Companies’ Liability

Legislative Decree no. 231/2001 – in compliance with the principles set forth in EU legislation on the prevention of corporate crimes and the assessment of companies’ liability – has determined the liability of companies and legal entities for those crimes committed by subjects representing or acting on behalf of the company or entity.

Companies shall therefore be considered liable for crimes committed by (i) individuals vested with powers of representation, control, direction or management of the company, or (ii) individuals subject to the authority or control of the above-mentioned subjects, when the unlawful conduct has been carried out in the interest of or to the benefit of the company concerned.

Companies shall not be considered liable pursuant to Leg. Decree no. 231/2001 if the following conditions exist:

a) The individual(s) who committed the crime acted in their own exclusive interest or in the interest of third parties not related to the company;

b) The company provides sufficient evidence that the company’s management has adopted and implemented an organizational model and an ethical code in order to prevent the commission of crimes by the company’s representatives, managers and employees submitted to control of the former. The company must also demonstrate that a body has been established within the company for the sole task of controlling the function of and compliance with the organizational model and ethical code (the body in charge of control).

The liability of the company (so called administrative liability of the company) for crimes committed by managers, employees, etc., provided by Leg. Decree no. 231/2001, has an autonomous nature with respect to that of the individual materially responsible for the criminal offense. Even if defined by Decree no. 231 as an "administrative liability," the most prominent doctrine considers said liability as having a criminal nature, partly because it is derived from the commission of criminal offenses, and partly because the evaluation of said liability rests with criminal courts in criminal proceedings.

Criminal Offenses

The types of crimes for which the company is liable are described in articles 24-25 quarter of the Decree.

They include:

- Fraud crimes against the State or public bodies or entities;

- Corruption crimes;

- Falsification crimes involving money, credit cards and stamp duties;

- Corporate crimes provided by the Civil Code amended by Leg. Decree no. 62/2001 (article 25 ter*): said category includes crimes concerning false communications, false information in the company’s balance sheets or accounting documents, false registrations, etc.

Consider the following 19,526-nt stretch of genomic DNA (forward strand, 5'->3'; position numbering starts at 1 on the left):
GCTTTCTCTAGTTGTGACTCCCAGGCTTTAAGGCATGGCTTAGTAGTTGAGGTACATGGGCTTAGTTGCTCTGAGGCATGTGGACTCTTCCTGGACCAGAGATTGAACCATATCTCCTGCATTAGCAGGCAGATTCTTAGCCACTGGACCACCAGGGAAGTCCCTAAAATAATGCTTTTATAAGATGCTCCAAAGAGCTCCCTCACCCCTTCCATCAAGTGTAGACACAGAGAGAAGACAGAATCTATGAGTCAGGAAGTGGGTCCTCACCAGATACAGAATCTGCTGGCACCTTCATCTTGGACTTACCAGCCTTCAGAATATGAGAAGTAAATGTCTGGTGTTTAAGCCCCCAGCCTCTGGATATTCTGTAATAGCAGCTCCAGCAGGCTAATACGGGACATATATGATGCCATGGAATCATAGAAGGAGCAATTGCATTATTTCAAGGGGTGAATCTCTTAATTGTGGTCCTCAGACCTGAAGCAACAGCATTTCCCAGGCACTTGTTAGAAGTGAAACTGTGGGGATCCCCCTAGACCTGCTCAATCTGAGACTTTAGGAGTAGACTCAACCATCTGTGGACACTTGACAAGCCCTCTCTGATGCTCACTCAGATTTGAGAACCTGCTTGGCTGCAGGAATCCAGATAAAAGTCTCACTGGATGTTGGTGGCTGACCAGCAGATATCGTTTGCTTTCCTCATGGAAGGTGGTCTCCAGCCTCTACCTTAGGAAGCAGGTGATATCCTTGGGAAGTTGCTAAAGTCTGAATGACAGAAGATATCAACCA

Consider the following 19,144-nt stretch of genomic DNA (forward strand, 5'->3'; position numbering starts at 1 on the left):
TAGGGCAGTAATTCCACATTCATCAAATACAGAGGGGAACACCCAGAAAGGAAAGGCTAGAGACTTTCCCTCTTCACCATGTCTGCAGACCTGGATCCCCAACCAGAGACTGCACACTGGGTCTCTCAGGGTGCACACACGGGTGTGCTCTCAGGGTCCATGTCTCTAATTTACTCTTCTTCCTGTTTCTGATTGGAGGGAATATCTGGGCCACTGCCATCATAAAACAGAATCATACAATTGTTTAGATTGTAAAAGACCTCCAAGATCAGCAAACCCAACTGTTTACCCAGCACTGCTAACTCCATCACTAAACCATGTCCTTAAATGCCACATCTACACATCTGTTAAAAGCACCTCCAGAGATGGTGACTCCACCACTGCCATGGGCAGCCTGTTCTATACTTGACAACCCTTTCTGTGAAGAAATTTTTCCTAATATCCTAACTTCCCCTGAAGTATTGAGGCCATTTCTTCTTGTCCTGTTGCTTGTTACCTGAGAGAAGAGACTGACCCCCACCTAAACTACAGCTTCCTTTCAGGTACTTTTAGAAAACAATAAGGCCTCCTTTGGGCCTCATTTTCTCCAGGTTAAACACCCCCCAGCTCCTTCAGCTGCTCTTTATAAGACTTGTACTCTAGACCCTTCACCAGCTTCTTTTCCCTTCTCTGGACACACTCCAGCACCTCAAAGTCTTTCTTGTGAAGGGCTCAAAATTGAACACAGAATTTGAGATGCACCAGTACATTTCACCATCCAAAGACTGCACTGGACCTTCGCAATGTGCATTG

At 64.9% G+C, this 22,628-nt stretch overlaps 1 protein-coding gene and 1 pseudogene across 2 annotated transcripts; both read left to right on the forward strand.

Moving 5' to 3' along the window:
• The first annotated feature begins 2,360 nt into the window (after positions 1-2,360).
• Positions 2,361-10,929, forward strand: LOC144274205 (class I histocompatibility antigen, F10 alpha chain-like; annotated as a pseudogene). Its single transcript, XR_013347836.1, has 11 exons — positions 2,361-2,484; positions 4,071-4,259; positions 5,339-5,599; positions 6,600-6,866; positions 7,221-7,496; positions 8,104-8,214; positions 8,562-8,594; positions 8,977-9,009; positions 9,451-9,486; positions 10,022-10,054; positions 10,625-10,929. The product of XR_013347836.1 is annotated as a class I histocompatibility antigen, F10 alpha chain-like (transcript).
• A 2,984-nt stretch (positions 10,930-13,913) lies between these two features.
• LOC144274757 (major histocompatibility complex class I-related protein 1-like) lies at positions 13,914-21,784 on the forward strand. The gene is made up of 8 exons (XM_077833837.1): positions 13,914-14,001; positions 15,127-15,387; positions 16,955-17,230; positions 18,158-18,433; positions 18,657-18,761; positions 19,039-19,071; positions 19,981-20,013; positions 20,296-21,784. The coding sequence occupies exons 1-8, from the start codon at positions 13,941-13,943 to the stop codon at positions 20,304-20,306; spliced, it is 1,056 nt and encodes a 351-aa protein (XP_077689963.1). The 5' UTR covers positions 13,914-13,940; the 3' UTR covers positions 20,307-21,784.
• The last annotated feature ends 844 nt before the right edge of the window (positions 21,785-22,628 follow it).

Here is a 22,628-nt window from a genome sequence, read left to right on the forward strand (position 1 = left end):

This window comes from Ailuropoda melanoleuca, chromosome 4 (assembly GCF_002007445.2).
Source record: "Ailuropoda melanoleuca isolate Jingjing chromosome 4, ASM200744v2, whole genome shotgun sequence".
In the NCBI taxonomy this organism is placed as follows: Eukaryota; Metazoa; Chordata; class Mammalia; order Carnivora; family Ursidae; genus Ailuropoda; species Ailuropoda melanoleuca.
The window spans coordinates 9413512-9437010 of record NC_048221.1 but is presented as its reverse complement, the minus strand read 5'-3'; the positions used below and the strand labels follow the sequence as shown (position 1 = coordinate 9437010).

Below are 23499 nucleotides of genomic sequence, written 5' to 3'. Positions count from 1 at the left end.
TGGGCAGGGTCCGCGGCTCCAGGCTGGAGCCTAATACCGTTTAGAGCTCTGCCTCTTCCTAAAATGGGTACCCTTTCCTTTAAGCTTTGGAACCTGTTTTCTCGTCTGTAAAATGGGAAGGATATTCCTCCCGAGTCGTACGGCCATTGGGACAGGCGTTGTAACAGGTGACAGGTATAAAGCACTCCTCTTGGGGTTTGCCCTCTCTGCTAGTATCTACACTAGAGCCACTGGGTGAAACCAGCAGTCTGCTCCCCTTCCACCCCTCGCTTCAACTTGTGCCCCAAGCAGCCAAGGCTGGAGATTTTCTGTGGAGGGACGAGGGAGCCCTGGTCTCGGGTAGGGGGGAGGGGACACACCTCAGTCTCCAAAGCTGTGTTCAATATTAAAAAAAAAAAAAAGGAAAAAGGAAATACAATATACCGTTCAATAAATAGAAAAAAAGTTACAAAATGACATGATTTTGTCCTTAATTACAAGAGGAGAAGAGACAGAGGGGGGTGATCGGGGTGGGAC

- Acts of terrorism


The company’s administrative liability pursuant to Leg. Decree no. 231/2001 is regulated with different types of sanctions, including pecuniary sanctions in amounts proportional to the capital of the company, and various prohibitions/revocations (including prohibition of performance of the business, revocation/suspension of licenses, financings, etc.).

The company’s liability shall be ascertained and the applicable sanctions shall be determined by the criminal court competent for the relevant crimes committed. The court may also apply temporary cautionary measures pending criminal proceedings when there are sufficient elements confirming prima facie the company’s liability.

In order to not be considered liable pursuant to Leg. Decree no. 231/2001, the company shall provide evidence that (i) the crimes had been committed only in the interest of or to the benefit of the material author and not of the company itself, (ii) it has adopted and implemented an ethical code for all levels of employees and executives as well as an effective organizational model to prevent crimes and (iii) it has set up a body in charge of control of compliance with said model. The burden of proof is therefore extremely onerous for the concerned company.

The criminal court shall be qualified to evaluate whether said conditions have been fulfilled in practice.

In light of said legislation, it has become a crucial priority for all companies and entities affected by Decree no. 231/2001 to set up a valid and efficient system of control and adopt an ethical code and organizational model with a view to enhancing an effective compliance system to prevent the commission of crimes.

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